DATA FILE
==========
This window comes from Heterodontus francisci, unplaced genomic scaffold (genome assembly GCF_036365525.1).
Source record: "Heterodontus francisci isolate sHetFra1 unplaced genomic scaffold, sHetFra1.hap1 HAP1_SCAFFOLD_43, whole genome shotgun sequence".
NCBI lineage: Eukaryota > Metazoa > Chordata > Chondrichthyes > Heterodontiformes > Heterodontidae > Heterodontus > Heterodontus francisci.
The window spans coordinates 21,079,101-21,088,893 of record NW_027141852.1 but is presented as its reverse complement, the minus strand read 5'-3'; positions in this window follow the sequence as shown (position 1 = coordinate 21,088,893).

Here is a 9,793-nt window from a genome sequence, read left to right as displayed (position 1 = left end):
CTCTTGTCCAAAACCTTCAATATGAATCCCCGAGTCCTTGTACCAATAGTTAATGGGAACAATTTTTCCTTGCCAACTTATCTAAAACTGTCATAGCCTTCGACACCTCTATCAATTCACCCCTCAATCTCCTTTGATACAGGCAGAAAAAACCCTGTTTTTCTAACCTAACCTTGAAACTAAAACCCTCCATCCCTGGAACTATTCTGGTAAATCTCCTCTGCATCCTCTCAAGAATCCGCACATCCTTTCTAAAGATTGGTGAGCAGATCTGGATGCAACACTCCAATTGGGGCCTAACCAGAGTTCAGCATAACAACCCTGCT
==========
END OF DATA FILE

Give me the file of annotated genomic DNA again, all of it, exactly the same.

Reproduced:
This window comes from Heterodontus francisci, unplaced genomic scaffold (genome assembly GCF_036365525.1).
Source record: "Heterodontus francisci isolate sHetFra1 unplaced genomic scaffold, sHetFra1.hap1 HAP1_SCAFFOLD_43, whole genome shotgun sequence".
NCBI lineage: Eukaryota > Metazoa > Chordata > Chondrichthyes > Heterodontiformes > Heterodontidae > Heterodontus > Heterodontus francisci.
The window spans coordinates 21,079,101-21,088,893 of record NW_027141852.1 but is presented as its reverse complement, the minus strand read 5'-3'; positions in this window follow the sequence as shown (position 1 = coordinate 21,088,893).

Here is a 9,793-nt window from a genome sequence, read left to right as displayed (position 1 = left end):
CTCTTGTCCAAAACCTTCAATATGAATCCCCGAGTCCTTGTACCAATAGTTAATGGGAACAATTTTTCCTTGCCAACTTATCTAAAACTGTCATAGCCTTCGACACCTCTATCAATTCACCCCTCAATCTCCTTTGATACAGGCAGAAAAAACCCTGTTTTTCTAACCTAACCTTGAAACTAAAACCCTCCATCCCTGGAACTATTCTGGTAAATCTCCTCTGCATCCTCTCAAGAATCCGCACATCCTTTCTAAAGATTGGTGAGCAGATCTGGATGCAACACTCCAATTGGGGCCTAACCAGAGTTCAGCATAACAACCCTGCT